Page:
Abstract

A laterally extensive, Neoproterozoic extensional detachment (the Betsileo shear zone) is recognized in central Madagascar separating the Itremo sheet (consisting of Palaeoproterozoic to Mesoproterozoic sediments and underlying basement rocks) from the Antananarivo block (Archaean/Palaeoproterozoic crust re-metamorphosed in the Neoproterozoic). Non-coaxial deformation gradually increases to a maximum at a lithological contrast between the granitoids and gneisses of the footwall and the metasedimentary rocks of the hangingwall. Ultramylonites at this highest-strained zone show mineral-elongation lineations that plunge to the southwest.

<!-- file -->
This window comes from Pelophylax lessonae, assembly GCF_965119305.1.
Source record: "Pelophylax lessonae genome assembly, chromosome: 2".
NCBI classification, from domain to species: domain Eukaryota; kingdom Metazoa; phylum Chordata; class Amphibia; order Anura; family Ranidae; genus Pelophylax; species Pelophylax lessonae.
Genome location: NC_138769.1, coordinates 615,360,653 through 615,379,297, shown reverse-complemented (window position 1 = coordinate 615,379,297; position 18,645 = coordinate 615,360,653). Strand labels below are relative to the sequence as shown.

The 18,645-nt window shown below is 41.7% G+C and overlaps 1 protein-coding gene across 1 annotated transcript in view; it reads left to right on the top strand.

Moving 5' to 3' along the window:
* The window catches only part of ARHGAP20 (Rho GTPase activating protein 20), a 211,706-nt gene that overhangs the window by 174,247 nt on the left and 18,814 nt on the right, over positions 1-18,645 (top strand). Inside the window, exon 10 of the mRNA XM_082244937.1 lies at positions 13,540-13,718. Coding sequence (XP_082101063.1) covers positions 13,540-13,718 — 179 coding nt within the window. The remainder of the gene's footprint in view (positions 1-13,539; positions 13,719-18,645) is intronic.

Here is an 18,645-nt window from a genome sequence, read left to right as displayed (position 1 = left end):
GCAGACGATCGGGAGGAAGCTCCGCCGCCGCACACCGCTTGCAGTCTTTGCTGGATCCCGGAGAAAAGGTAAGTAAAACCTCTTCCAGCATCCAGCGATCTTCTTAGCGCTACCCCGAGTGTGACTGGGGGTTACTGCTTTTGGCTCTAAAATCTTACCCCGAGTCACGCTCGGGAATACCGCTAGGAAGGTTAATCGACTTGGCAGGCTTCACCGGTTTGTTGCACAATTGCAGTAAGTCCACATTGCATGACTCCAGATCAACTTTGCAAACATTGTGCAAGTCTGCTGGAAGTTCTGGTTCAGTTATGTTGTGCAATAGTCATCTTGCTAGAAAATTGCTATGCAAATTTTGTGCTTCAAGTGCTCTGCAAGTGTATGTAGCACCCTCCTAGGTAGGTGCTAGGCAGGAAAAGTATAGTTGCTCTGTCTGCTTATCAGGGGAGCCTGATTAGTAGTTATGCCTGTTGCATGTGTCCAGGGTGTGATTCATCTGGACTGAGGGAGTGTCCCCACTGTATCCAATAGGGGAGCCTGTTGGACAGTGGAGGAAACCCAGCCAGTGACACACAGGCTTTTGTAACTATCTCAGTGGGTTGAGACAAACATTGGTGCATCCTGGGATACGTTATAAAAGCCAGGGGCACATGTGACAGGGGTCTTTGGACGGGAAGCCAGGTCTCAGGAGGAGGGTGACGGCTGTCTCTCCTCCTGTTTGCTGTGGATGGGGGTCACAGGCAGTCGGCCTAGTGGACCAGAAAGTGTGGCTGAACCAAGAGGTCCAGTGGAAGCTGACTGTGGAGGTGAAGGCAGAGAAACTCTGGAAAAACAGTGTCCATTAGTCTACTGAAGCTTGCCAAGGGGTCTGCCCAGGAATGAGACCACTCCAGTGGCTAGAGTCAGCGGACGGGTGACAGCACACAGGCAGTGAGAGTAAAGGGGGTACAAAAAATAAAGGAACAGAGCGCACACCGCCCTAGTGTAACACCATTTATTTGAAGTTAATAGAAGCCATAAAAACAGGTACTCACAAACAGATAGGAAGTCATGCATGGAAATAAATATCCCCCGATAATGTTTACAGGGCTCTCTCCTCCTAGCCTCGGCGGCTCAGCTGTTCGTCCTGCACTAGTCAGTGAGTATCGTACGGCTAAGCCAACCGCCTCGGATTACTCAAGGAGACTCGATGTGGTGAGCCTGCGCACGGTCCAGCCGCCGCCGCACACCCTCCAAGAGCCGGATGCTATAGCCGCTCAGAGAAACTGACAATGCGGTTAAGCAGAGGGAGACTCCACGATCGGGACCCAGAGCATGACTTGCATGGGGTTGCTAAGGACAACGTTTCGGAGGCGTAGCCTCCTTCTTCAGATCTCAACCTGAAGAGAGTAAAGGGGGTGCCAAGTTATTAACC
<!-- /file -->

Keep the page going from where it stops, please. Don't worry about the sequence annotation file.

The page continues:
σ-, δ- and C/S-type fabrics imply top-to-the-southwest extensional shear sense. Contrasting metamorphic grades are found either side of the shear zone. In the north, where this contrast is greatest, amphibolite-grade footwall rocks are juxtaposed with lower-greenschist-grade hangingwall rocks. The metamorphic grade in the hangingwall increases to the south, suggesting that a crustal section is preserved.

The Betsileo shear zone facilitated crustal-scale extensional collapse of the East African Orogeny, and thus represents a previously poorly recognized structural phase in the story of Gondwanan amalgamation. Granitic magmatism and granulite/amphibolite-grade metamorphism in the footwall are all associated with formation of the Betsileo shear zone, making recognition of this detachment important in any attempt to understand the tectonic evolution of central Gondwana.

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